In this talk we will go over what the SVG code looks like, what it means, and how to generate it. Then we will delve into not only how to manipulate the styles but also how to add functionality in them such as links and click events.
For almost 15 years we have had Syntactically Awesome Stylesheets (SASS) to help us write our CSS. But are we really using sass to its fullest? We know about variables, and nesting properties is nice, but what else can it do for us? There is a lot that SASS can do that often goes ignored or underutilized. Furthermore, mixins, includes, and functions, can change how we architect our code. In this talk we will go over some of the more advanced features SASS provides, what their benefits are, how they affect the CSS output created, and implementation use cases.
Accessibility has been a part of development since the very beginning of the web. And although we have been talking about it since Tim Berners-Lee was working for CERN, to this day the struggles seem to remain the same. Not just how do we make our applications accessible, but also how do we integrate testing into our workflow? Who should be responsible for what and what questions do we even need to ask?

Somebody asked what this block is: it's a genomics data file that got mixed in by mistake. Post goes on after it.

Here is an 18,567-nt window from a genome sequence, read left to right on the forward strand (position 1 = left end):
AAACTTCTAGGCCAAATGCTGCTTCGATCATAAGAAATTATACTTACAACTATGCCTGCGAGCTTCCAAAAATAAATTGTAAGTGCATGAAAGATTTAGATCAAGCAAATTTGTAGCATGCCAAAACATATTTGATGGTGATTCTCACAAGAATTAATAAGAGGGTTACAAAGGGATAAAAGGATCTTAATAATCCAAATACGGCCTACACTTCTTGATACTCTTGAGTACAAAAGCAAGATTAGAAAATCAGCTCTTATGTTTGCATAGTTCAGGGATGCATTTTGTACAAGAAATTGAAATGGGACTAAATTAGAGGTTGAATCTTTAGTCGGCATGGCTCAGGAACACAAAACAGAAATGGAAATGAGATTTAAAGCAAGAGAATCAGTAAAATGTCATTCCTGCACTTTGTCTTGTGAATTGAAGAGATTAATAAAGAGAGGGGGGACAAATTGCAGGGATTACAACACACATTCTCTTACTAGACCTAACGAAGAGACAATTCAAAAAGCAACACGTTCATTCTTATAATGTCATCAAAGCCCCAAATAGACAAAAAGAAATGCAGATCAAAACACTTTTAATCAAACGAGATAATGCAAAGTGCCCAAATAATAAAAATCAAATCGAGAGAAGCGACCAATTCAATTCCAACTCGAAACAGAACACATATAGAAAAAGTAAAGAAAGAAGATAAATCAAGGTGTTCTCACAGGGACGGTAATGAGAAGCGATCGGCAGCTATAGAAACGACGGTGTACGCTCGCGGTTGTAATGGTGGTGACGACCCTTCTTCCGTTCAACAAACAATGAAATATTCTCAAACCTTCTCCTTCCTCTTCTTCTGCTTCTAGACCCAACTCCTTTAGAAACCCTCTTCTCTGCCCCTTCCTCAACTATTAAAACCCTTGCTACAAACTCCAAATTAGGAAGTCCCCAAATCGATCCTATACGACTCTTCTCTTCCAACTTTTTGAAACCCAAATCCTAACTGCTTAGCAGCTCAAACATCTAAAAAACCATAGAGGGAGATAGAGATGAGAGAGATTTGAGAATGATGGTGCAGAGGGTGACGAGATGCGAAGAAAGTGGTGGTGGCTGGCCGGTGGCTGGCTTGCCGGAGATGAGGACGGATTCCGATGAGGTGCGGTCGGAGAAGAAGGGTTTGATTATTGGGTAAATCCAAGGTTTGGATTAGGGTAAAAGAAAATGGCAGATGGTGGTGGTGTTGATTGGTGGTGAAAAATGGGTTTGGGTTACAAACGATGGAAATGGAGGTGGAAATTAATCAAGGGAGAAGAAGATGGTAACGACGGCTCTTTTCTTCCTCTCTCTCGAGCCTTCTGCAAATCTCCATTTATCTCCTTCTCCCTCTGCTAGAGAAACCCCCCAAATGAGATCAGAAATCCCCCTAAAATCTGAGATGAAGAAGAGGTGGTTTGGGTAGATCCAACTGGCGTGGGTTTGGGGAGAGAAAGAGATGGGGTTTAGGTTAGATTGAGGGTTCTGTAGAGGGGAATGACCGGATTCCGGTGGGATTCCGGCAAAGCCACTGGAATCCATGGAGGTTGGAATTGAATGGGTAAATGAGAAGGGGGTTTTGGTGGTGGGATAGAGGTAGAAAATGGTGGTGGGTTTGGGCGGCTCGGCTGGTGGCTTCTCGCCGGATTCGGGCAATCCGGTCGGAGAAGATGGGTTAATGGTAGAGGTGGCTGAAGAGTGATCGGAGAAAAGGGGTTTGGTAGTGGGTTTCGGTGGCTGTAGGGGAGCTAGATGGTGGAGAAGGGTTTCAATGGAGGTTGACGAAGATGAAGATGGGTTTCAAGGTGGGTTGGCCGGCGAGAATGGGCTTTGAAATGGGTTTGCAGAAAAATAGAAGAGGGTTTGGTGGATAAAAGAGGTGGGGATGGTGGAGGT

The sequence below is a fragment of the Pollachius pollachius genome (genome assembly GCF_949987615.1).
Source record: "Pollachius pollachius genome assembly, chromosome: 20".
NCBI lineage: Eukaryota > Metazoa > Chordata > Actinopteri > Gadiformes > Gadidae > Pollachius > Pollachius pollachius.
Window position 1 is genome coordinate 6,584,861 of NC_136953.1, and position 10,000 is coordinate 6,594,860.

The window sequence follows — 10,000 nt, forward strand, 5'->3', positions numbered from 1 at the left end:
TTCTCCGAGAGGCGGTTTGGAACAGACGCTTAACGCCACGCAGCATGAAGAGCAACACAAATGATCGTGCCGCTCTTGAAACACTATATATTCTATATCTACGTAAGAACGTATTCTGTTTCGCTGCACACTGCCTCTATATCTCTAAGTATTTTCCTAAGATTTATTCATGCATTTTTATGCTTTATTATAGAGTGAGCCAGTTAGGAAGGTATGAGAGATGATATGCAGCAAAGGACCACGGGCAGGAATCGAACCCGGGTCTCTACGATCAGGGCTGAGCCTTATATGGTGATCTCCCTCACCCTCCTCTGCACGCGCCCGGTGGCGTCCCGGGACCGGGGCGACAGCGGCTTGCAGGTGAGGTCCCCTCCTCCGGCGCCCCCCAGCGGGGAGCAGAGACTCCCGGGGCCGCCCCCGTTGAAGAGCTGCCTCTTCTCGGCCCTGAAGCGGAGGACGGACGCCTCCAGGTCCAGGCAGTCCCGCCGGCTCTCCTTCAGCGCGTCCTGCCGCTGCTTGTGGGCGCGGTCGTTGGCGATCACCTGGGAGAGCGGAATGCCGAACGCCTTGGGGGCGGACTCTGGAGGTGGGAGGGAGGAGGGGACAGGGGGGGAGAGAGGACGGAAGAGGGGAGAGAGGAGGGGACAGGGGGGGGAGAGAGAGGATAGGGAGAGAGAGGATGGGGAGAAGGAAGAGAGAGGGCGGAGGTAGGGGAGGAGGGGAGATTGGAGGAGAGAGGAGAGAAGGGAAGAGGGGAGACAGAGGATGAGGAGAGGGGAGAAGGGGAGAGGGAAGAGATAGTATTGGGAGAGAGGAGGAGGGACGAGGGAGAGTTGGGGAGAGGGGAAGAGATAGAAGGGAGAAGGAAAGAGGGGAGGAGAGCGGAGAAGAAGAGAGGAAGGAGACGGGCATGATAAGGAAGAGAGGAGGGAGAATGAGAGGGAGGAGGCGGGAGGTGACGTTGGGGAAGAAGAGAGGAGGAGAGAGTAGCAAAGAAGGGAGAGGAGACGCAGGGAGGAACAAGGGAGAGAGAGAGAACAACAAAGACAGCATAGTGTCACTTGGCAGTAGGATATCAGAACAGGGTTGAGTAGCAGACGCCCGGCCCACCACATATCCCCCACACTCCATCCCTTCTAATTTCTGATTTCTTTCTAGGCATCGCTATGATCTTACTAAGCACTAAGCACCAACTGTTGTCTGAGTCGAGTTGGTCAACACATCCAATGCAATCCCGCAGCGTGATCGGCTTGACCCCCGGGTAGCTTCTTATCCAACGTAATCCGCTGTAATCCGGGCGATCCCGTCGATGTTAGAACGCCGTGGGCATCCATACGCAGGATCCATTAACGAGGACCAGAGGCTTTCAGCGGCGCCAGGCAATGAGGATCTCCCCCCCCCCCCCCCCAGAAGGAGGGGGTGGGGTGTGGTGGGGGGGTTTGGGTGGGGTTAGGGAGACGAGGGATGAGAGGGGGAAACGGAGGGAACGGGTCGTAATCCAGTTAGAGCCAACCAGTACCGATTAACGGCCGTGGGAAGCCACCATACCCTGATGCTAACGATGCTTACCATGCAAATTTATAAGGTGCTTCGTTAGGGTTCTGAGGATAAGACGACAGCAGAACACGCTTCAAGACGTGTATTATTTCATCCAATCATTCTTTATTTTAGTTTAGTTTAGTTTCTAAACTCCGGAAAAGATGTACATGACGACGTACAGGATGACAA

Instead of looking at code implementation, this talk will cover what questions to ask when getting started and how to read and understand the specification. We will then look at how different roles on the team are affected and the impact and changes including accessibility as part of development will have on the development cycle.
Have you ever heard the phrases “beauty is in the eye of the beholder” or “I like what I like” when someone is discussing your design? Or maybe design is your arch nemesis and you dread it. Too often design is only looked at for aesthetic and visual appeal, while purpose, goal, and usability are ignored.